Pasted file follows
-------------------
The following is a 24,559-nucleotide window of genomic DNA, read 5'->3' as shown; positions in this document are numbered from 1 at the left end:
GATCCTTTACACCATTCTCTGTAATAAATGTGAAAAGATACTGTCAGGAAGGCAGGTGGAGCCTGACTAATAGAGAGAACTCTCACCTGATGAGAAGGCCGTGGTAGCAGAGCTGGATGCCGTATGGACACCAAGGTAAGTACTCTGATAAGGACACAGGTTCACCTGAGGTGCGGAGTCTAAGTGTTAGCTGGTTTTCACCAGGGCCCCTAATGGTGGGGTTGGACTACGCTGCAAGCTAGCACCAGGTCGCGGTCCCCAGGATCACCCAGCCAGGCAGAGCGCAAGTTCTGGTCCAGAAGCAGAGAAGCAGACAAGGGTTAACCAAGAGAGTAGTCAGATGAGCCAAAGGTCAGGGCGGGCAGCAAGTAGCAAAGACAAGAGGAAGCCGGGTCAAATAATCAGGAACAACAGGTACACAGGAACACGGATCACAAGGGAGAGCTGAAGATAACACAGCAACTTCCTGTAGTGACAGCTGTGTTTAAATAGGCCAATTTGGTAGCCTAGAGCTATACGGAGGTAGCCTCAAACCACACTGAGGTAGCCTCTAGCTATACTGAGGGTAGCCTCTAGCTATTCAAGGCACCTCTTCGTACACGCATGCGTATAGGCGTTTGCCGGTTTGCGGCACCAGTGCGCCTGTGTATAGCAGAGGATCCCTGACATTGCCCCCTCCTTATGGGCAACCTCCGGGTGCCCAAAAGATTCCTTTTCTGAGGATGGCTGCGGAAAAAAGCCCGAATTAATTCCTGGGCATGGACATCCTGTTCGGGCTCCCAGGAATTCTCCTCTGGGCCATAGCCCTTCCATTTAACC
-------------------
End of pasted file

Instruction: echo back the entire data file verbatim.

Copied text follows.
The following is a 24,559-nucleotide window of genomic DNA, read 5'->3' as shown; positions in this document are numbered from 1 at the left end:
GATCCTTTACACCATTCTCTGTAATAAATGTGAAAAGATACTGTCAGGAAGGCAGGTGGAGCCTGACTAATAGAGAGAACTCTCACCTGATGAGAAGGCCGTGGTAGCAGAGCTGGATGCCGTATGGACACCAAGGTAAGTACTCTGATAAGGACACAGGTTCACCTGAGGTGCGGAGTCTAAGTGTTAGCTGGTTTTCACCAGGGCCCCTAATGGTGGGGTTGGACTACGCTGCAAGCTAGCACCAGGTCGCGGTCCCCAGGATCACCCAGCCAGGCAGAGCGCAAGTTCTGGTCCAGAAGCAGAGAAGCAGACAAGGGTTAACCAAGAGAGTAGTCAGATGAGCCAAAGGTCAGGGCGGGCAGCAAGTAGCAAAGACAAGAGGAAGCCGGGTCAAATAATCAGGAACAACAGGTACACAGGAACACGGATCACAAGGGAGAGCTGAAGATAACACAGCAACTTCCTGTAGTGACAGCTGTGTTTAAATAGGCCAATTTGGTAGCCTAGAGCTATACGGAGGTAGCCTCAAACCACACTGAGGTAGCCTCTAGCTATACTGAGGGTAGCCTCTAGCTATTCAAGGCACCTCTTCGTACACGCATGCGTATAGGCGTTTGCCGGTTTGCGGCACCAGTGCGCCTGTGTATAGCAGAGGATCCCTGACATTGCCCCCTCCTTATGGGCAACCTCCGGGTGCCCAAAAGATTCCTTTTCTGAGGATGGCTGCGGAAAAAAGCCCGAATTAATTCCTGGGCATGGACATCCTGTTCGGGCTCCCAGGAATTCTCCTCTGGGCCATAGCCCTTCCATTTAACC